Accessibility covered by charter, hearing told
If transit agencies had followed the law, most métro and train stations would be accessible by now, say the lawyers representing people who rely on wheelchairs to get around.
“The Quebec charter (of Human Rights and Freedoms) went into effect in 1975, so all the stations built after that point should be accessible to everyone,” said Gilles Gareau, the lawyer representing the Regroupement des activistes pour l’inclusion au Québec (RAPLIQ).
The group was in Quebec Superior Court Wednesday and Thursday requesting permission to launch a class-action suit against the Société de transport de Montréal, the Agence métropolitaine de transport and the city of Montreal.
The group claims the charter guarantees their right to equality, and to build a transit system without elevators excludes them and is discriminatory.
The first 26 stations of the métro were built in 1966 , and the first extension was built in 1976. That means the majority of the 68 stations should have been accessible from the get-go, Gareau said.
“They are a public agency; they can’t just ignore the charter,” he said. “If you offer a public service, it should be accessible to everyone.”
Gareau argued the transit network is inaccessible because of bus ramps that routinely break down, only 11 out of 68 métro stations have elevators, and only one of six commuter train lines in the region has stations that are accessible.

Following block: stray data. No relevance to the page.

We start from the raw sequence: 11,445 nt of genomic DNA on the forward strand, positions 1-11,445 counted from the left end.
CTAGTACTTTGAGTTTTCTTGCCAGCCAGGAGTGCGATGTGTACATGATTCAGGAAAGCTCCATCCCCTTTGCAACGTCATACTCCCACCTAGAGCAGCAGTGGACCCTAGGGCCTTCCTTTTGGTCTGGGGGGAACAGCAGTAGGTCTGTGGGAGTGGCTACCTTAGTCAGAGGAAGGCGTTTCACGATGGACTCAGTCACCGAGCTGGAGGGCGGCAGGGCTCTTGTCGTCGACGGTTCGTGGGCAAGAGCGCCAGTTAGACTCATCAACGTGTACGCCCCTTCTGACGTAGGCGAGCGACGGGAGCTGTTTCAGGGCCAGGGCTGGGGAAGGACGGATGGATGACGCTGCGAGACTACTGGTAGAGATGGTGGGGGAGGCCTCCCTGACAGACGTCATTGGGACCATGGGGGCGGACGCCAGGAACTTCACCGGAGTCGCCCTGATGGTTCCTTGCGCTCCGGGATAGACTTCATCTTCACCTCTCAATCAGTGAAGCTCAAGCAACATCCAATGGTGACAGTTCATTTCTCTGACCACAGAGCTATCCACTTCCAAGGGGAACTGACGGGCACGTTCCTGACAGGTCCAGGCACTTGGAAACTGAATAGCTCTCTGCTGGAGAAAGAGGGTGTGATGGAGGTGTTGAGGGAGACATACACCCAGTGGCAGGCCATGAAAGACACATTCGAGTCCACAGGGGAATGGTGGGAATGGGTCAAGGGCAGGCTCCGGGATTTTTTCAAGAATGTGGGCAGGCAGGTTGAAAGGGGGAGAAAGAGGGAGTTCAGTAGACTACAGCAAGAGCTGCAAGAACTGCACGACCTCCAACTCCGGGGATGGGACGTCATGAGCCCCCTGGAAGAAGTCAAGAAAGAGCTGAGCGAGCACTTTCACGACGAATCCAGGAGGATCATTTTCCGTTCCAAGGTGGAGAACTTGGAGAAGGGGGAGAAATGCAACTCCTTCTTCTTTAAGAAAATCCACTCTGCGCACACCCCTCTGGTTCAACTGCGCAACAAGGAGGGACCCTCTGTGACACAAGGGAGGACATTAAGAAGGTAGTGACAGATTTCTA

However, the transit agencies countered they can’t be held accountable for those problems, because they are not the ones deciding whether to make the network accessible — that is the role of the elected officials who oversee the agencies.
“You can’t sue the STM for decisions on how it allocates its budget, saying it should have dedicated more resources to public transit,” said Jean-Philippe Desmarais, the lawyer for the STM.
The STM already provides service for people with reduced mobility, he said. The adapted transit service — which uses minibuses and vans adapted to transport people in wheelchairs — may not be perfect, he said, but it does allow people in wheelchairs to get around the city.
“Yes there are inconveniences with the service, but there are also benefits — for example, a doorto-door service that people in the regular network don’t have access to,” Desmarais said.
RAPLIQ argued that adapted transport does not give people an efficient means of transportation because lifts must be arranged 24 hours in advance and can arrive within a half-hour window, which can make it difficult to be at appointments on time, or force passengers to leave appointments early.
Lawyers for the AMT argued the definition of the group of people seeking a class-action is too vague, and too large. The city argued it has limited funds, and has to make decisions about where to best allocate its financial resources.
“The city can’t add more money to the budget of the STM without dramatically increasing property tax rates,” said Chantal Bruyère, who is representing the city.
Judge Marie-Anne Paquette will decide, likely in the coming months, whether there is cause to warrant a class-action lawsuit. If authorized, it will likely take several years before the case is heard in court.
Activists wait in the hallway during a break at the courthouse this week as the Regroupement des activistes pour l’inclusion au Québec attempts to take the province, the AMT and STM to court in a class-action suit over lack of wheelchair access on transportation services.